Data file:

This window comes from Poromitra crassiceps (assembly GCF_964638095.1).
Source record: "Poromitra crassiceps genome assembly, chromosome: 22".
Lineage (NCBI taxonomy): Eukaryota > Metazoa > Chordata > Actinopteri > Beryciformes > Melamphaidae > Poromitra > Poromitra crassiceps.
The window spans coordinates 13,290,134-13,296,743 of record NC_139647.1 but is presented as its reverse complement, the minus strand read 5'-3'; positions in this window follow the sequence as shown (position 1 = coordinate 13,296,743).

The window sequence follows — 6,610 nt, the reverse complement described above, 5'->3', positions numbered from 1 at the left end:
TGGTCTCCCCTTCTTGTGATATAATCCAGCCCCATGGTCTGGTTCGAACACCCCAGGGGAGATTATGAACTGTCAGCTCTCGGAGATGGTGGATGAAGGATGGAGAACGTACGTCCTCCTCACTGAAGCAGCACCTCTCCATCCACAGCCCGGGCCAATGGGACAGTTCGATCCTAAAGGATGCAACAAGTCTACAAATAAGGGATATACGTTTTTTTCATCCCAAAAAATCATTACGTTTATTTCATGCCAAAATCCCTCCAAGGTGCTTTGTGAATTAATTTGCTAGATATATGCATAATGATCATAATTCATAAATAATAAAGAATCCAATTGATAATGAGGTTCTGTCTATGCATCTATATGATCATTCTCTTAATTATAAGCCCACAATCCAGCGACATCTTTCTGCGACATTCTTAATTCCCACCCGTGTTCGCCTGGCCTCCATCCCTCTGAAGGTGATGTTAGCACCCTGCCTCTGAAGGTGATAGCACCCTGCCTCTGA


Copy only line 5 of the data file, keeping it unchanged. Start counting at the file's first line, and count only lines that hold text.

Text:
The window sequence follows — 6,610 nt, the reverse complement described above, 5'->3', positions numbered from 1 at the left end: